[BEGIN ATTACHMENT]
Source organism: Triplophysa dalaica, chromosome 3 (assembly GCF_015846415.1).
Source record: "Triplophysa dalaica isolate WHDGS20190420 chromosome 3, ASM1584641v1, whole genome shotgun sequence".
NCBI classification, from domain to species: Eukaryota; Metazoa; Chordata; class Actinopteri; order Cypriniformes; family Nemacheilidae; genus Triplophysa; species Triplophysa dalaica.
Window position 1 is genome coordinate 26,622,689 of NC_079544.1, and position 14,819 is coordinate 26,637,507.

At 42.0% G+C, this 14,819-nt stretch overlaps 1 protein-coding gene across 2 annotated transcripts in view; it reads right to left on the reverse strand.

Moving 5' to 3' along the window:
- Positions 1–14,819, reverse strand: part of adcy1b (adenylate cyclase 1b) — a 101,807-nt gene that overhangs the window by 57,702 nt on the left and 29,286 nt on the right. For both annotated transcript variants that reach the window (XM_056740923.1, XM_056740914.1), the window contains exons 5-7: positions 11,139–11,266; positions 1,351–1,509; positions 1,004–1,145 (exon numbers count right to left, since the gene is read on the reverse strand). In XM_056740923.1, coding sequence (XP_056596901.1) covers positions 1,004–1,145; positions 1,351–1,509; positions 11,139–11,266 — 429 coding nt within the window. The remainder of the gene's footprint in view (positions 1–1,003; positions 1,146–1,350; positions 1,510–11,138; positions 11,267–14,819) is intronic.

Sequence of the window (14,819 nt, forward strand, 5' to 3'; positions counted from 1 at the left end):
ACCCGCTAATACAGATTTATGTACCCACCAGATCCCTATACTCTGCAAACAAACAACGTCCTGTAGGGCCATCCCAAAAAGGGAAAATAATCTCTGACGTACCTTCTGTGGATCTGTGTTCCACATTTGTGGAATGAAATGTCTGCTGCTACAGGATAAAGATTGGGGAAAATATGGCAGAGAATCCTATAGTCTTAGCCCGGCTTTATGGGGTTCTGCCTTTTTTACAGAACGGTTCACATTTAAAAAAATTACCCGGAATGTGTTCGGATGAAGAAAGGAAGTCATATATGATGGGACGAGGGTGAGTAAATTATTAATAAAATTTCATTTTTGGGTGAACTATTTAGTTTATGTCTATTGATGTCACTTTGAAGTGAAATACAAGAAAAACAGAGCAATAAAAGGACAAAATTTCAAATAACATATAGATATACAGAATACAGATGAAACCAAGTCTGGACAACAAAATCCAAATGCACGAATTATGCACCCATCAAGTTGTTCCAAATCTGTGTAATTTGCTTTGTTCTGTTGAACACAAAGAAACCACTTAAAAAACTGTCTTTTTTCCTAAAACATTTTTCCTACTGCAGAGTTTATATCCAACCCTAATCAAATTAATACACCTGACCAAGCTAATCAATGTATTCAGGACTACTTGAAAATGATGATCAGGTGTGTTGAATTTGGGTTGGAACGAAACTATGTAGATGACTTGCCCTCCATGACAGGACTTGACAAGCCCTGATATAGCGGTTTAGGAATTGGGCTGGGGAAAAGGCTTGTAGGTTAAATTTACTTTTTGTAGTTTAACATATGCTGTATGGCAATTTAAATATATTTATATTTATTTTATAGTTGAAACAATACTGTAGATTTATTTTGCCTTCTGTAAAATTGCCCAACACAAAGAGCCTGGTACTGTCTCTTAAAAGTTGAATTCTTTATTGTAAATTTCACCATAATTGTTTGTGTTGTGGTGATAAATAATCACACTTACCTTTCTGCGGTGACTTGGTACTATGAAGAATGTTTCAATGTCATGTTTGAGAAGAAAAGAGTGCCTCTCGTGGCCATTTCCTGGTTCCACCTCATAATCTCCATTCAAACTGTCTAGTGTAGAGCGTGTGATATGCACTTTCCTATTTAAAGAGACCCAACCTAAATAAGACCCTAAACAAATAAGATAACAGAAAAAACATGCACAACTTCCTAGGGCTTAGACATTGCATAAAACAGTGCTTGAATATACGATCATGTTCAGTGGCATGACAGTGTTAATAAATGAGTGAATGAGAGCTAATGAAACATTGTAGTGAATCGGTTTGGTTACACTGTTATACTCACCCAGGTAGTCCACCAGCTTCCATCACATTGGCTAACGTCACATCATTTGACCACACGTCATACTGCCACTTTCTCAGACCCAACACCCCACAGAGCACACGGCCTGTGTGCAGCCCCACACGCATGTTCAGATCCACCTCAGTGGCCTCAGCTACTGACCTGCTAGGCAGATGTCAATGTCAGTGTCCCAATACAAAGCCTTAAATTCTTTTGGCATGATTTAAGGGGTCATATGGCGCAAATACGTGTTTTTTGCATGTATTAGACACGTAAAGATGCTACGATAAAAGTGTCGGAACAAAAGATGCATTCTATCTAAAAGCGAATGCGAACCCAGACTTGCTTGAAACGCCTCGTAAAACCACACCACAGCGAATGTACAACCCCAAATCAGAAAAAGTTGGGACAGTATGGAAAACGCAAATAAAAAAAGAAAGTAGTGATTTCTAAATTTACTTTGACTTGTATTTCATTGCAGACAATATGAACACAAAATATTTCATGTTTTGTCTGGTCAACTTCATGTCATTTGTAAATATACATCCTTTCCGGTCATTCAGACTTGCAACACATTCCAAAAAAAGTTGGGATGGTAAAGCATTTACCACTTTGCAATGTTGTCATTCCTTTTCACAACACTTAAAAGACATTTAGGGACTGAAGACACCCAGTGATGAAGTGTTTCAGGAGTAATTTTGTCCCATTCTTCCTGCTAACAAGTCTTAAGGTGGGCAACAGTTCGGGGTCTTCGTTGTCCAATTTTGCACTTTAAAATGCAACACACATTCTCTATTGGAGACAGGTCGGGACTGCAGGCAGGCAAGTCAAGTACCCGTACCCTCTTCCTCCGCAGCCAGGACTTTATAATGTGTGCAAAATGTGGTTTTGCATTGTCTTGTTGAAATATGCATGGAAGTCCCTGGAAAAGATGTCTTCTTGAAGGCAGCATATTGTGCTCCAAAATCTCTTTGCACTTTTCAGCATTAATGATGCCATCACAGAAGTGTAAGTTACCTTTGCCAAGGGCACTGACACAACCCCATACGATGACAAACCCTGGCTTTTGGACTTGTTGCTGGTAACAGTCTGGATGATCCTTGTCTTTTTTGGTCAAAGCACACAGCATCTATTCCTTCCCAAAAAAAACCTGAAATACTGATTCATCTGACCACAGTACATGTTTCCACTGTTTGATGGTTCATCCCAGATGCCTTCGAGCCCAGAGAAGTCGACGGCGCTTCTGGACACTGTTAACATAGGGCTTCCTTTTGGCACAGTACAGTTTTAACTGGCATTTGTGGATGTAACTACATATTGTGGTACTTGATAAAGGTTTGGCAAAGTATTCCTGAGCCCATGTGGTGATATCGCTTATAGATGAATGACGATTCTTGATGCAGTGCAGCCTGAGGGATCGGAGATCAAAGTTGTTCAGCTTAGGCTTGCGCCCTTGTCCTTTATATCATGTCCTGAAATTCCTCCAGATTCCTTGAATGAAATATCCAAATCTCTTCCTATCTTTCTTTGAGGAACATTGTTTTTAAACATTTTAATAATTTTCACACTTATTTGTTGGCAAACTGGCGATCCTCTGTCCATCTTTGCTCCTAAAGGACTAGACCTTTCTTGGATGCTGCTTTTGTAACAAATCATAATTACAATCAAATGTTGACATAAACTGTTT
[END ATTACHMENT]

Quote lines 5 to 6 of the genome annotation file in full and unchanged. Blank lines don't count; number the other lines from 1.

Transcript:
At 42.0% G+C, this 14,819-nt stretch overlaps 1 protein-coding gene across 2 annotated transcripts in view; it reads right to left on the reverse strand.

Moving 5' to 3' along the window: